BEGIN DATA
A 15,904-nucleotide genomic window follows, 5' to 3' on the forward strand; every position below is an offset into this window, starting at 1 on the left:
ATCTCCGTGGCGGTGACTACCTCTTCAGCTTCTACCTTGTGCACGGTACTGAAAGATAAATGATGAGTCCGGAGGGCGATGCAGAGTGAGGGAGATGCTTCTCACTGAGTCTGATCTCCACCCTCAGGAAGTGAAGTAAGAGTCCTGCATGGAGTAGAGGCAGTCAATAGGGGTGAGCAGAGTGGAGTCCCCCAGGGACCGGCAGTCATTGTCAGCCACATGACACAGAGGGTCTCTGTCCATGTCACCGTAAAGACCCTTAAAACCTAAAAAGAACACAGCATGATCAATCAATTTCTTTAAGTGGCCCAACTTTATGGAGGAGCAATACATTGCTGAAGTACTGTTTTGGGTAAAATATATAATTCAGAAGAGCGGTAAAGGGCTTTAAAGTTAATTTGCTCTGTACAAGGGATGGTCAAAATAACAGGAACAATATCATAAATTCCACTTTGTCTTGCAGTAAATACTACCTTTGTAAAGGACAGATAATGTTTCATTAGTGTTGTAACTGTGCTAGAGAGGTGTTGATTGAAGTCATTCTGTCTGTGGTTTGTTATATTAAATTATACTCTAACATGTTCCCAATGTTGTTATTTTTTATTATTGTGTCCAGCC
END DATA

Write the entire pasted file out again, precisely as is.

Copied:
A 15,904-nucleotide genomic window follows, 5' to 3' on the forward strand; every position below is an offset into this window, starting at 1 on the left:
ATCTCCGTGGCGGTGACTACCTCTTCAGCTTCTACCTTGTGCACGGTACTGAAAGATAAATGATGAGTCCGGAGGGCGATGCAGAGTGAGGGAGATGCTTCTCACTGAGTCTGATCTCCACCCTCAGGAAGTGAAGTAAGAGTCCTGCATGGAGTAGAGGCAGTCAATAGGGGTGAGCAGAGTGGAGTCCCCCAGGGACCGGCAGTCATTGTCAGCCACATGACACAGAGGGTCTCTGTCCATGTCACCGTAAAGACCCTTAAAACCTAAAAAGAACACAGCATGATCAATCAATTTCTTTAAGTGGCCCAACTTTATGGAGGAGCAATACATTGCTGAAGTACTGTTTTGGGTAAAATATATAATTCAGAAGAGCGGTAAAGGGCTTTAAAGTTAATTTGCTCTGTACAAGGGATGGTCAAAATAACAGGAACAATATCATAAATTCCACTTTGTCTTGCAGTAAATACTACCTTTGTAAAGGACAGATAATGTTTCATTAGTGTTGTAACTGTGCTAGAGAGGTGTTGATTGAAGTCATTCTGTCTGTGGTTTGTTATATTAAATTATACTCTAACATGTTCCCAATGTTGTTATTTTTTATTATTGTGTCCAGCC